Friday, March 20, 2015

A personal comment on - content and process

It is an amazing achievement that we have this now. We can see which websites are popular - needed and useful - and which aren't. 

Unfortunately the headline on Drudge was: "Obama Admin Tracking Visitors To Government Websites." It links to NextGov, headline: "New Dashboard Tracks Which Federal Sites You're On, And How You Got There."

I think the problem here is twofold:

* Government was lost in congratulating itself rather than thinking about/being sensitive to how the public perceives (mistrusts) government

* The visual that went with the NextGov article (which was based on the 3/19 White House blog post) didn't convey the intended message. The intention was to show a data-driven improvement in customer service. But the unintended consequence, given the context, was to make it look like the government is invading people's privacy with Orwellian-style monitoring.

This comment is NOT to rain on the parade at all. It is to suggest a way to improve government communication. Most obviously, before releasing news, it helps to think about two things:

* The CONTENT - what they're trying to achieve in terms of a technical, explanatory or process advance

* The CONTEXT - how people perceive government + communications and the two of those concepts together

After releasing news, if it's taken badly, it never hurts to do a "Myths vs. Facts" type post where you clear up the distortions and inaccuracies.

With that in mind - here is a SAMPLE (not official, not real, purely conceptual) straightforward-type blog post government communicators ought to write more of, and quickly, as needed. When people are suspicious, they have a right to be; when they are concerned, they need answers. 

Often I get the impression that professionals think it's somehow "beneath" them to respond to the "trash" that people say. That responding will actually validate false accusations. 

But the opposite is true. For the sake of public trust, it is the job of the federal communicator to respond to negative public perceptions of positive things. Quickly.

So here is a sample post. Please don't go out and reprint it as though it were a real government blog.

# # # BEGIN SAMPLE # # #  

"What We Do & Don't Track About Your Visits To Government Websites, And Why"

Some people think the government has nothing better to do than track public visits to websites, just so that we can spy on people. While we do want to know if you're visiting us so that we can improve customer service, we are totally NOT interested in finding out who you are. Not only would it be a total waste of our time, but it wouldn't even be legal.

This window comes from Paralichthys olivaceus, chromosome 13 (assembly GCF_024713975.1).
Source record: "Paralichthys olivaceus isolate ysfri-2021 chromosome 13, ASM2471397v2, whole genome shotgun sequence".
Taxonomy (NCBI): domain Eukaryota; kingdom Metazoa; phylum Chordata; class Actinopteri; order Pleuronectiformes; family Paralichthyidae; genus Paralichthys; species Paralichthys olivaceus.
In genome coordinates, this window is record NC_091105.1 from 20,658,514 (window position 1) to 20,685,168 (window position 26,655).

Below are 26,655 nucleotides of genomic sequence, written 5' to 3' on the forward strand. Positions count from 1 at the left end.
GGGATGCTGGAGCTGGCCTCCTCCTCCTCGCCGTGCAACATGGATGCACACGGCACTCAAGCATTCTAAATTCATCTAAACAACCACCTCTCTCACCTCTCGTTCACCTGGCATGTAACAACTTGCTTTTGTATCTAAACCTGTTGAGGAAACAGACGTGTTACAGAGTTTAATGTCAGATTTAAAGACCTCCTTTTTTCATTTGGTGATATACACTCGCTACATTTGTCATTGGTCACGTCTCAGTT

Here are a couple of myths vs. facts about how and why we track visits to our websites:

Myth: The government is using website visitor tracking to spy on people.
Fact: We are trying to improve our customer service, which you've repeatedly told us is not great. (INSERT STAT). We're doing it by using a commercial, off-the-shelf, free product to improve our customer service - which benefits taxpayers by telling the government which websites to focus on and which may not be as useful as they seem. If you have a blog and you use Google Analytics or any basic analytics, you have the same tools we do.

Myth: This kind of tracking is invasive of citizens' privacy.
Fact: Google Analytics doesn't track individuals; individual IP addresses are anonymized. We get three kinds of information: The popularity of a given page (number of visits), the device being used to access the pages (which tells us the optimal way to design our sites), and what operating system is being used (same usefulness as knowing the device).

Myth: The government is spending more and more time and money spying on its own citizens.
Fact: We look for national security threats. When we need to go after someone we suspect, here are the rules we follow (VERY GENERAL SUMMARY). Obviously we're not going to tell you how we do everything we do, but it has to be legal.

Myth: The government disregards the law. It does whatever it wants.
Fact: We've got some pretty strict attorneys.Yes, bad things happen - mistakes, poor judgment, and sometimes, but not usually, corruption.

Myth: The government is the opposite of transparent.
Fact: The government has taken a number of steps toward greater transparency just over the past (X NUMBER) of years. That doesn't mean we're perfect; issues remain around human error, the high number of requests vs. the technology and human resources available to process them, and (ADD ANY OTHERS).

# # #  END SAMPLE POST # # #

Links referenced in this post:


All opinions my own. Not representative of any government agency or entity. Rohrschach test image via Wikipedia.